O.K. That’s the first insight, about desire. The second involves our social arrangements as human beings. Girard says that underlying all our human social arrangements — our institutions, our governments, our economies, our culture — that underlying all these things is a scapegoating mechanism — that is, a built-in tendency to contain all our conflict and violence by putting it off on someone else, ultimately upon a minority. Once again, this is something we absolutely don’t want to hear and don’t want to see and don’t want to understand. But isn’t this what Jesus came to show us on the cross? That all our human ways of being together boil down to this: trying to pin the bad stuff on one person? That’s what the cross means.

And Girard further shows us why it is so difficult to hear and see and understand what God is trying to show us. It’s this: behind those scapegoating mechanisms are the false gods of our own creation. We always subconsciously make up our own gods to justify the way we do things. “God wants us to do it that way!” we always say. Well, with all these false gods of our own making, do you see why it is so hard to hear and see and understand what the true God might be wanting to tell us and to show us? But with René Girard’s insights we can understand this about ourselves, and so we can begin to finally better distinguish between the false gods and the true God. We can truly understand what God is telling us and showing us in Jesus Christ.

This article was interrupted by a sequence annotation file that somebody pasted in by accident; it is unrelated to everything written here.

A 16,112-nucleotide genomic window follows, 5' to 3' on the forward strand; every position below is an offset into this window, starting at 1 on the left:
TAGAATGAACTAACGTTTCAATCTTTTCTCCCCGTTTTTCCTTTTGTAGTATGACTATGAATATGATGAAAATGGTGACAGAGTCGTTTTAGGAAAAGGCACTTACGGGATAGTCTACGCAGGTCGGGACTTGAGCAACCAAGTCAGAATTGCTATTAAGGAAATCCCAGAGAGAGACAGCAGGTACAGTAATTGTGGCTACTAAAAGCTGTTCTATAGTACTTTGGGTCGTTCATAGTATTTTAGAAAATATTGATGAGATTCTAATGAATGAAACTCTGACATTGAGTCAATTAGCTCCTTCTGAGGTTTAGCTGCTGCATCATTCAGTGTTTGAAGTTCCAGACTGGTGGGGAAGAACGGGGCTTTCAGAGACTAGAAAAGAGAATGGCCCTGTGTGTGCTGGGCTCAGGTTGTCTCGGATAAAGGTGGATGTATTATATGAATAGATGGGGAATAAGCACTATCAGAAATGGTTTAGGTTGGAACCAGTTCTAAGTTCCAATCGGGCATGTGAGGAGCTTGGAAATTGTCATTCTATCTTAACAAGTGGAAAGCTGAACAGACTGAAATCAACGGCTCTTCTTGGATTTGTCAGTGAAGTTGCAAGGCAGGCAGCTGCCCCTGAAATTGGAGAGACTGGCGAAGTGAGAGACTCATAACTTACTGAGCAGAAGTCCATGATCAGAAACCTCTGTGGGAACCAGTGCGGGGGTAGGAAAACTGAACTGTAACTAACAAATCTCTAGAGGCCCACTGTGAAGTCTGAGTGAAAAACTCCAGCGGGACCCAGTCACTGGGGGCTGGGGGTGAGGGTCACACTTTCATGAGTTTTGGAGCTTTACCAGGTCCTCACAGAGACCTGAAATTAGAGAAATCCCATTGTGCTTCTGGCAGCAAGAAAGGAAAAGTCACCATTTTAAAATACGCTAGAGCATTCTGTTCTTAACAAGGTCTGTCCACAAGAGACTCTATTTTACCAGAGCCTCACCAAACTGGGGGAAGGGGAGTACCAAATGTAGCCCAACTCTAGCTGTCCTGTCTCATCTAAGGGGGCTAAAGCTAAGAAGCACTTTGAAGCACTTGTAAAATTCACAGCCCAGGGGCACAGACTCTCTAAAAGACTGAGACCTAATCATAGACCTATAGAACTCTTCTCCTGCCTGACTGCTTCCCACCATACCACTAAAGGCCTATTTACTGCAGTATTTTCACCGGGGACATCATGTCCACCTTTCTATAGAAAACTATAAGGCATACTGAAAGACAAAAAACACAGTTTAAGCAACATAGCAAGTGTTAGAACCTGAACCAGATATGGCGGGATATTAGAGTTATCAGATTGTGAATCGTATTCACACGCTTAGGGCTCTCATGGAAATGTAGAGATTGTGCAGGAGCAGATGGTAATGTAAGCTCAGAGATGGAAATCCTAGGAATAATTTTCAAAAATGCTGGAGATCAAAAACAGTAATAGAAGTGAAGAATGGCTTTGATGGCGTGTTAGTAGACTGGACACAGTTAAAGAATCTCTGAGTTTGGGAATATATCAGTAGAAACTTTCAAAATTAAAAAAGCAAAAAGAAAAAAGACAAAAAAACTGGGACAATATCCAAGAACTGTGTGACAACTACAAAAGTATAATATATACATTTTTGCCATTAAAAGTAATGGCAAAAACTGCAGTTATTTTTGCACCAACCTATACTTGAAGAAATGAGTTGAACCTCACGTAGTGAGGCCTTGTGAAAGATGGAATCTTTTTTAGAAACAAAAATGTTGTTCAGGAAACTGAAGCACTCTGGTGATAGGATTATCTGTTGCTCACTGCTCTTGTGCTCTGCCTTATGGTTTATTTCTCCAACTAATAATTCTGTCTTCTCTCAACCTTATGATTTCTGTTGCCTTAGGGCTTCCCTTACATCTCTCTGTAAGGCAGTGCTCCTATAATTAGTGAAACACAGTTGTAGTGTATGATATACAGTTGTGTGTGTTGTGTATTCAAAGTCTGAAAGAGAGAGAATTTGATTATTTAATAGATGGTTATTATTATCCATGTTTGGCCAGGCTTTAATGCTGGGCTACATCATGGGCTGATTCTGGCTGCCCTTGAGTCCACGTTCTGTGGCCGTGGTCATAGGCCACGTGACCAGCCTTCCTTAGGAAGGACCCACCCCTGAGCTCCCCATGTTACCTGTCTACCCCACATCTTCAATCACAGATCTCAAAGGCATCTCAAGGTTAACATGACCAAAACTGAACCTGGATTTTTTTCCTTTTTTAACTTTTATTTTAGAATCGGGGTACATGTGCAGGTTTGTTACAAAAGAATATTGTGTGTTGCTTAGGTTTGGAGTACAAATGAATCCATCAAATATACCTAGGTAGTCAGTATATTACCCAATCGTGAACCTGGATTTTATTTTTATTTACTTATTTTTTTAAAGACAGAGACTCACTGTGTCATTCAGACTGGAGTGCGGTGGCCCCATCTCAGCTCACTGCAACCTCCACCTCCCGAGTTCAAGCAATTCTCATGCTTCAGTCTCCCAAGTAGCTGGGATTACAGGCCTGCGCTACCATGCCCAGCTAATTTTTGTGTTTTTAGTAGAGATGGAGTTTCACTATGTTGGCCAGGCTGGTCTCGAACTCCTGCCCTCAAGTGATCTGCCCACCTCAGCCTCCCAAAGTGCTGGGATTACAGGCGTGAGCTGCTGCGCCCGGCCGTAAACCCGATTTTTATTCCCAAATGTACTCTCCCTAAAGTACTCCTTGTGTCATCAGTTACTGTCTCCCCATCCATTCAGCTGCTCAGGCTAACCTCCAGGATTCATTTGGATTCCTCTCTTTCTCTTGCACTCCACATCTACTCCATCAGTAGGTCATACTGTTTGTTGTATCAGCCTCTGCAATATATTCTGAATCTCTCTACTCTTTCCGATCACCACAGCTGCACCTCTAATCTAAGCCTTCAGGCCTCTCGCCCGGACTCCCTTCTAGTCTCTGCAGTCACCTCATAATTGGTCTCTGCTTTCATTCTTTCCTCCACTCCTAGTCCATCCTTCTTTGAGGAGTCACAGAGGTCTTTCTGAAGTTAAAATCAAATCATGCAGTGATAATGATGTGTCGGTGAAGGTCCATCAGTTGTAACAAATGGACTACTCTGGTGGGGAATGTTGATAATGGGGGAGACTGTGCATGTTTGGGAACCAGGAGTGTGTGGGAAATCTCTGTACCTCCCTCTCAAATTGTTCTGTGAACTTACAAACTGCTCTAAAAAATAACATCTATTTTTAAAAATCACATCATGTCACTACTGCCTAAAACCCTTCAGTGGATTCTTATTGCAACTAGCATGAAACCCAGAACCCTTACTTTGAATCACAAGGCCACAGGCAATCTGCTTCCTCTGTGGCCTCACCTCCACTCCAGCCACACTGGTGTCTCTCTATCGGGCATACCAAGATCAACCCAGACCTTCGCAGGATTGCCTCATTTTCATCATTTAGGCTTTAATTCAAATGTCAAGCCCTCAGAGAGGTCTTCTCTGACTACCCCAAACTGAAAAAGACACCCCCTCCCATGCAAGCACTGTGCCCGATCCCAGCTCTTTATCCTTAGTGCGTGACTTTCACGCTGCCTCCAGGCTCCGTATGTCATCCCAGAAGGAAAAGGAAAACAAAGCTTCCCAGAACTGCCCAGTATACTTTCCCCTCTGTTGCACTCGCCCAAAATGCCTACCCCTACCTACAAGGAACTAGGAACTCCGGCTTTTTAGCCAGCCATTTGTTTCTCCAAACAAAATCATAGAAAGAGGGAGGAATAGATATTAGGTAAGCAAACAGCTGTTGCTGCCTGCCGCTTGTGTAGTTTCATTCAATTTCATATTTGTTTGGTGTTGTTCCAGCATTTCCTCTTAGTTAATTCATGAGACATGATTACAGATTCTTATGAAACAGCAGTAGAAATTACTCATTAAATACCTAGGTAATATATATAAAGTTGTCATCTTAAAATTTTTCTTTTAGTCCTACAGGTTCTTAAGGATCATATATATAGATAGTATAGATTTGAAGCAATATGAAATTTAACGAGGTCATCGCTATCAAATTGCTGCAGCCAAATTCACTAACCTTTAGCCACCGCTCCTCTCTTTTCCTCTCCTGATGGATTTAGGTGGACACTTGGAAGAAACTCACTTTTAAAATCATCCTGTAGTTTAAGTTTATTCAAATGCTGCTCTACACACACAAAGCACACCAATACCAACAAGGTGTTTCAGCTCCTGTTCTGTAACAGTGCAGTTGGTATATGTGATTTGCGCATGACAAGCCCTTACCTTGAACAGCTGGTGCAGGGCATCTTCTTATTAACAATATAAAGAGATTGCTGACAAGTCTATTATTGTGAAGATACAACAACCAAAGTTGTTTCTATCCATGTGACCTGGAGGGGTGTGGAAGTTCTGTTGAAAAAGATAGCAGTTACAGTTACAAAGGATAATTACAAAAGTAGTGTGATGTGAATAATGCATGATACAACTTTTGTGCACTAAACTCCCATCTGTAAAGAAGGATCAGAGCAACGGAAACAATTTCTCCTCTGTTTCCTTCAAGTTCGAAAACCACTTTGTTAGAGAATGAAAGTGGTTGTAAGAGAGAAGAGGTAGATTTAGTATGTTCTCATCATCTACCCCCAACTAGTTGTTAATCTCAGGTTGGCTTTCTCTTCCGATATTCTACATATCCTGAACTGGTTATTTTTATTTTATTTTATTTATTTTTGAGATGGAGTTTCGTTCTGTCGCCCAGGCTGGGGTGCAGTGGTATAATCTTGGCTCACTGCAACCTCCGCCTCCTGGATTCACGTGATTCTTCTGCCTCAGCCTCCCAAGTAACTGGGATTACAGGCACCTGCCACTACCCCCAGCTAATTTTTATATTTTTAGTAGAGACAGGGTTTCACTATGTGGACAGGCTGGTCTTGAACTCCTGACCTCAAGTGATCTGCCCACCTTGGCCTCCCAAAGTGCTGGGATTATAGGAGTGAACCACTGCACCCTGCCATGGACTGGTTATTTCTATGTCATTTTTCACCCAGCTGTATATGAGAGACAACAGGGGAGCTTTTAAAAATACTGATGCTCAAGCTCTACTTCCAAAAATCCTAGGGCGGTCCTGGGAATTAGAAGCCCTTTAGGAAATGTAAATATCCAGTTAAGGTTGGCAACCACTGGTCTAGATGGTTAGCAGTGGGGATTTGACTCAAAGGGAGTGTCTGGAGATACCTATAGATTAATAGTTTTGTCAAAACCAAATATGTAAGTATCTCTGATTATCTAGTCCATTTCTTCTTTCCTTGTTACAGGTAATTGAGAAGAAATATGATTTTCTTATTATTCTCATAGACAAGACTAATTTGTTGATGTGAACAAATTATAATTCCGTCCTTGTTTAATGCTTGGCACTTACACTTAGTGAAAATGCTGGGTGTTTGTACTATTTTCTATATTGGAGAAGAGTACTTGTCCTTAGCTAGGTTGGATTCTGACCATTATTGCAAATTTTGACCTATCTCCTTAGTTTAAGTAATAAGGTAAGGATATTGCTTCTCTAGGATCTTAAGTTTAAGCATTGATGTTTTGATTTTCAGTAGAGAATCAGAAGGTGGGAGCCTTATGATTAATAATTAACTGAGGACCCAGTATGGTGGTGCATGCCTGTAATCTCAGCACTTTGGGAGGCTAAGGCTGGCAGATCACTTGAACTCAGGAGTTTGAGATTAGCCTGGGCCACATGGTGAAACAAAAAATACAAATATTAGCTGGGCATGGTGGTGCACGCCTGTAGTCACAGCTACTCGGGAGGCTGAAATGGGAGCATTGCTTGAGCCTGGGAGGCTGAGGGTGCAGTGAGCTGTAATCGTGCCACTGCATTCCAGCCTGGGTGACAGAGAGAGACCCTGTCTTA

That’s why I’m like that little child these days, who has seen a meteor shower lighting up the night sky and has run breathlessly into the house to beckon his parents. I want to help lead the church to run toward the world, pulling it gently but urgently by the hand, “Come and see. Come and see. There are wonders beyond imagining to behold.” Amen

Paul J. Nuechterlein
Delivered at Emmaus Lutheran,
Racine, WI, January 18-19, 1997

The opening five paragraphs (+ one sentence) were edited from a sermon by Thomas G. Long, Shepherds and Bathrobes: Sermons for Advent, Christmas and Epiphany (Cycle B Gospel Texts). Lima, OH: C.S.S. Publishing, 1987, pp. 70-75.